My cousin Namgyal Tshering from Bhutan wrote this piece which is a typical ghost storytelling most Bhutanese people would have grown up listening to and be completely petrified. He shared it on his Facebook page and with his permission, I am now sharing it with you; see what you think. He is a very good writer and he frequently writes for Writers Association of Bhutan (WAB) group on Facebook. He is an author of “Dragon Delights – A Rosary of Poems” which was published in Bhutan recently. So here is the story…
A WOMAN IN THE MIST AT LAMPERI
(Not to be read by chicken hearted )
The road appeared wet and slippery in the glare of the light. I pressed the break lightly. I can barely see five meters ahead through the mist. I was speeding through the road by Lamperi Park gate turning gently to the right. The restaurant above the road was closed but the lights inside were still glowing. ‘I should coffee there someday’ I thought.
The pickup jeep loaded with meat I had closely followed below Dochula was too fast for me to follow in the mist. I could see the stain of blood on its rear when I got closer, but it raced ahead as we turned below Lamperi stretch. Blood reminded me of massacre scene from Texas Chainsaw Massacre film I watched weeks ago.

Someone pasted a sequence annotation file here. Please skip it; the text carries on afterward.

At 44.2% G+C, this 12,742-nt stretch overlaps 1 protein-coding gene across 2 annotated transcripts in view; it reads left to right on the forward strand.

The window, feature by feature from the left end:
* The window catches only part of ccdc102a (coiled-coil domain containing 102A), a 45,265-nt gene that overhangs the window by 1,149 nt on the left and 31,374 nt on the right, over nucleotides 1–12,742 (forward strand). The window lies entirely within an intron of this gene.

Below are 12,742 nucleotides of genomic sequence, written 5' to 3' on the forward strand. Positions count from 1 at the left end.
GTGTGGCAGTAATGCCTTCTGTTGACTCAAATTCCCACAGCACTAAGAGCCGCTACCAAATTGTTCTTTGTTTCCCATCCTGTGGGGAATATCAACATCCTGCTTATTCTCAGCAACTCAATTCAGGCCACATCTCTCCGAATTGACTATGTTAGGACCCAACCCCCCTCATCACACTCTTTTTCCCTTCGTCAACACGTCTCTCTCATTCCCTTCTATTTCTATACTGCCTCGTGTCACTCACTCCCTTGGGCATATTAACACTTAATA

I am a racer usually, and friends have told me I am either too good or little too reckless. I have this urge to show the world that Bhutan has its own Michael Schumacher! I drive little too fast for my age but I am not really reckless.
Driving in the rain, mist, and dark has been unusually my only naturally slowing down mechanism on a driving journey. Twirls of mist filled the space between me and the fading rear lights of the pickup truck. I cursed my weakening eyesight. Reading made me rich with literary aptitude but at the cost of a burnt retinal cell. Suddenly I felt lonely driving alone on a quiet night shrouded in mist and the hiss of the passing wind. The multicoloured frill of clothes hanging from the right rear mirror flapped against the window pane. Droplets of mist settled on the windshield. My breath clouded the glass from within and I had to wipe with my hand.
I was stretching forward over the wheel trying to check if there are any oversized rocks on the road. A few months ago I had run over a rock in the fog and had to repair forewheel arm. Unable to see the road clearly I slowed further, snaking at 20 kilometers an hour.
As I turned left into the gorge, a sudden eerie surge stilled my heart, fingers froze on the steering. At least four fatal accidents were reported in the area in the last thirteen months. The dozen of flags on my left on the roadside reminded me of the dead. I muttered a ‘Benzer Guru…’ almost breathlessly. I longed for another vehicle to pass by from either side.
The fifty meter curve from the wooded gorge felt like a forever stretch.
Just as I was about to appear out from the hillside, I saw a woman sitting on the culvert. In the brightness of the headlight, it was not impossible to know the man from the woman. She covered her palms against the light. I was sure she waited to get a lift or was dropped by the pickup. Her strap bound baggage was on the other culvert on her right. ‘ A company at the right time’ I thought. An explosion of relief from the eerie feeling made me calm.